YEVGENY SUDBIN PLAYS RACH 2
with Orchestra of the Music Makers
Esplanade Concert Hall
Saturday (27 May 2023)
POETRY OF ECSTASY
YEVGENY SUDBIN Piano Recital
Victoria Concert Hall
Thursday (1 June 2023)
This review was published in The Straits Times on 3 June 2023 with the title "OMM shines with Elgar, Yevgeny Sudbin fares better in solo recital".
Visiting Russian pianists have over the decades made strong impressions on Singapore audiences. During the 1980s, it was veteran Aleksei Nasedkin in concerto performances with the Singapore Symphony. The nineties and noughties saw Nikolai Demidenko and Dmitri Alexeev in recitals and more concertos. Yevgeny Sudbin, from the next generation, is no stranger here, having made Rachmaninov and Scriabin concerto recordings with the national orchestra.
In commemoration of Russian composer Sergei Rachmaninov’s 150th birth anniversary, his very popular Second Piano Concerto was given an airing by Sudbin and the Orchestra of the Music Makers led by Chan Tze Law. Given its familiarity and having recorded it before, it was surprising to see Sudbin perform with a tablet score. A safety net, perhaps. Riding on high passion and flowing Russian juices, a potent blend of heart-on-sleeve melancholy and vulnerability, the performance was on edge throughout.
And then it happened. Sudbin’s entry after the finale’s furious fugato was unusually emphatic but a momentary lapse saw him scrambling to recover. The concerto’s exciting last pages saw a recovery and strong finish, but the copybook had somewhat been blotted. The much less frenetic encore of Scriabin’s Etude in C sharp minor (Op.2 No.1) was a soothing balm.
|Photo: Yong Junyi|
The evening’s highest lights came from the orchestra on its own. Glinka’s Ruslan And Ludmilla Overture made for a thrilling opener, bringing to mind SSO’s 2014 BBC Proms debut, but it was a rare performance of Edward Elgar’s monumental First Symphony in A flat major that stole the show.
|Photo: Yong Junyi|
Conductor Chan is a born Elgarian, one who truly understands the English composer’s direction of nobilmente (nobility) in his music. In the 50-minute long work, once described by conductor Thomas Beecham as the musical equivalent of St Pancras Station (a mighty red-bricked edifice topped with Gothic towers and turrets), sheer grandeur and pomp were brought out with neither trepidation nor apology.
Photo: Yong Junyi Photo: Ung Ruey Loon
After a respite of four days, Sudbin returned refreshed for his solo recital, reliving repertoire from his most celebrated CD recordings. Opening with Haydn’s Sonata in B minor (Hob.XV1:32), his vision of seriousness balanced with biting wit refuted any notion that the Austrian composer was dry or academic. Mastery of sonority on the modern piano, with liberal use of pedalling, may seem at odds with period instrument practice but it mattered little when the results are aurally alluring.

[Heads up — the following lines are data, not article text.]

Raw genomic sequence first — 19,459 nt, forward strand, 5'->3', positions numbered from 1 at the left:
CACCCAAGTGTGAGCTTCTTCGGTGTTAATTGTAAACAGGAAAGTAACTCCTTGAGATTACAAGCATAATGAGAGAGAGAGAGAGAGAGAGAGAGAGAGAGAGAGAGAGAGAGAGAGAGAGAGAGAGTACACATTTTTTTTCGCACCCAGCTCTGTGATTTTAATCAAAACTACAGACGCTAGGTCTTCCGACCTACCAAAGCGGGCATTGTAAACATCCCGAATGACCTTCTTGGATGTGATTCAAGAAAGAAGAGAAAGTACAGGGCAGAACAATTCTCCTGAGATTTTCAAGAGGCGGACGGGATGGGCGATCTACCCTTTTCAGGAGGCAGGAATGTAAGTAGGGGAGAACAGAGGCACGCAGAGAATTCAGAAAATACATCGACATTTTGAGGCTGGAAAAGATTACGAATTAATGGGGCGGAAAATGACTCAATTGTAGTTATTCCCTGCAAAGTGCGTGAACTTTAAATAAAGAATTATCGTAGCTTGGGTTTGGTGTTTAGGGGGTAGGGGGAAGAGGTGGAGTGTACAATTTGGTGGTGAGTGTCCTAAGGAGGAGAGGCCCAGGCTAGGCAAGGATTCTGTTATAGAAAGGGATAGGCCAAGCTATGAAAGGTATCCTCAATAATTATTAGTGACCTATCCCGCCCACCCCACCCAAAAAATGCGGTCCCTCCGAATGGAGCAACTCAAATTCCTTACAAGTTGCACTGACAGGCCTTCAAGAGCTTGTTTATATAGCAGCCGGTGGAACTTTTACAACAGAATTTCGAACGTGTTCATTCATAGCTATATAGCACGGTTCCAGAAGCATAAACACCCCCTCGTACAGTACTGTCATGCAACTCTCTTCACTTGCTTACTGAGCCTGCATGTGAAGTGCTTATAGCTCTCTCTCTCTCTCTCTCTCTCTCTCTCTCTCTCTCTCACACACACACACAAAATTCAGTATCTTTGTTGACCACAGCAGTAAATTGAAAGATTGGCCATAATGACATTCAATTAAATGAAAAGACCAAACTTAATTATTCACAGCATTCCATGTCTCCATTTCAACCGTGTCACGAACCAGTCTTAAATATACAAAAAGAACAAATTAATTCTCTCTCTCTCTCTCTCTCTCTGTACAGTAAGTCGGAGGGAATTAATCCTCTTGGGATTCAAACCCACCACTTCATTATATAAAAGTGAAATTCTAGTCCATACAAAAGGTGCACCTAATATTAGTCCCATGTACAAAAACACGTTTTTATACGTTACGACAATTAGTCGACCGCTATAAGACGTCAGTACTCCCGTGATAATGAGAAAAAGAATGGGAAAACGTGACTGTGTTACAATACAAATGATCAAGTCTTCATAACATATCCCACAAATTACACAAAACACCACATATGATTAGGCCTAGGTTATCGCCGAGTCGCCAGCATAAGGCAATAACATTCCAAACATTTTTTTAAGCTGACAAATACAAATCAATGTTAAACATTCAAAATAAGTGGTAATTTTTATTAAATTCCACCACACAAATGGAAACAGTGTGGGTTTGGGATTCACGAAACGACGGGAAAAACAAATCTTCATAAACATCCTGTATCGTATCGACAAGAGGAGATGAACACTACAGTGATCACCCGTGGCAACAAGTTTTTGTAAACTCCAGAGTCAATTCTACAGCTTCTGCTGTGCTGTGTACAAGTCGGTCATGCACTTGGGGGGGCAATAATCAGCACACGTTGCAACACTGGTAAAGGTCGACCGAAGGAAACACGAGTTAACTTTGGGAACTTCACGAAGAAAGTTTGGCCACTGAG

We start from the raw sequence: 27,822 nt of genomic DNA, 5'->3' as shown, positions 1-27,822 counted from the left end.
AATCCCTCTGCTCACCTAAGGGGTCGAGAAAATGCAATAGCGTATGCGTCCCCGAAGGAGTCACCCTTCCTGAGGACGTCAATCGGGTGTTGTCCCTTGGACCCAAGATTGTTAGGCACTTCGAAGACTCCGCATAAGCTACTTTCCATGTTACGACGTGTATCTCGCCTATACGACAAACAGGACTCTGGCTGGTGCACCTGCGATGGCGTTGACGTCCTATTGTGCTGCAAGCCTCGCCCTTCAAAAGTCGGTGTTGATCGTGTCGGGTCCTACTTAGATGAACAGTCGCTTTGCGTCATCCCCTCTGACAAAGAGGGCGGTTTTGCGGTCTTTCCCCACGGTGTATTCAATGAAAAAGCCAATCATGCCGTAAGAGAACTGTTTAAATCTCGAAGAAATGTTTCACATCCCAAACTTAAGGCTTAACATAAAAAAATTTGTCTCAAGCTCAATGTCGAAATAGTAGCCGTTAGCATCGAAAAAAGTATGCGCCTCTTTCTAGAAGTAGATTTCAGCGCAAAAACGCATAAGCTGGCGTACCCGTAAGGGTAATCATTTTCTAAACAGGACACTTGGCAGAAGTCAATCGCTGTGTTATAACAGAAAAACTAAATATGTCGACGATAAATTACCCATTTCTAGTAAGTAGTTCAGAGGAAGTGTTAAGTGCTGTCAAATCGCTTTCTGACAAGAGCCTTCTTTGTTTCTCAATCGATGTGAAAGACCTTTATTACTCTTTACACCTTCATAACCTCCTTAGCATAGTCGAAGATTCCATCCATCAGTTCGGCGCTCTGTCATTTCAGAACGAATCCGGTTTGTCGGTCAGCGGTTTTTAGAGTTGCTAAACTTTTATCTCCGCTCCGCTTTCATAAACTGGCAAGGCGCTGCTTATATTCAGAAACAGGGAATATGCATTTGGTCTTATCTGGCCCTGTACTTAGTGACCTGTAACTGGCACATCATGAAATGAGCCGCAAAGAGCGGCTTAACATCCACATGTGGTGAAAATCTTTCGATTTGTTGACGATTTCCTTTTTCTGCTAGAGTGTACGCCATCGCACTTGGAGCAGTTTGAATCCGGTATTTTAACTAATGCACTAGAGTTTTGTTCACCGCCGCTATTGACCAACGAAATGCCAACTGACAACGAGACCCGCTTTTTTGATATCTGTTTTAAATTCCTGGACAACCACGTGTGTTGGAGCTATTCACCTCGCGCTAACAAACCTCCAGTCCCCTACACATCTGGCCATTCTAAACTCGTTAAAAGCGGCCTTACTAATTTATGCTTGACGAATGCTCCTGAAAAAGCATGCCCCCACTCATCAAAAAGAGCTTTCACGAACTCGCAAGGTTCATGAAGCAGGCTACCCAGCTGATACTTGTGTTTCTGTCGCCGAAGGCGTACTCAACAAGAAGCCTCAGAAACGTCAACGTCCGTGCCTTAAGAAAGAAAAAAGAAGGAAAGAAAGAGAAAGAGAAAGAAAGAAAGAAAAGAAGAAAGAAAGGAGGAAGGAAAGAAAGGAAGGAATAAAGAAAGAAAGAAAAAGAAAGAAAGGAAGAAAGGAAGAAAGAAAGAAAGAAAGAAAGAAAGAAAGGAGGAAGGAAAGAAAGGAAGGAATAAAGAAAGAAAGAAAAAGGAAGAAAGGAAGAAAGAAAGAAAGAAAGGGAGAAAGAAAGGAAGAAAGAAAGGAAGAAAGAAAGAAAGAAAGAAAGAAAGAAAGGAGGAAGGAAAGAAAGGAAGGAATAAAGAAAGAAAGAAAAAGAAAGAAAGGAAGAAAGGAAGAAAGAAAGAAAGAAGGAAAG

The best case was made for a selection of six Domenico Scarlatti sonatas, which alternated between slow and fast numbers. His freely added new harmonies and octave doublings enhanced rather than detracted from the listening experience. Although arguably the best part of the recital, piano students will, however, be advised not to follow suit in their associated board examinations.
In Romantic music, Sudbin unleashed the full gamut of keyboard colours. Chopin’s Third Ballade radiated the warmth of sunshine, while in Liszt’s Harmonies Du Soir (Evening Harmonies), the penultimate Transcendental Etude, mysteries of night were gradually revealed, finally climaxing in blazing octaves and chords. The frolicsome spirit of Debussy’s L’Isle Joyeuse (Isle Of Joy), from opening trills to the final rapturous tumble down the keyboard, was relived in a glorious display of joie de vivre.
Russian composer Alexander Scriabin’s Fifth Sonata (sometimes called Poem Of Ecstasy), while having similar orgiastic leanings, took on a more frenzied and carnal edge. In this his signature piece, Sudbin shone like a man possessed. On the strength of this, he may be said to have inherited the mantle of the late great Ukrainian pianists Vladimir Horowitz and Sviatoslav Richter.
|Photo: Ung Ruey Loon|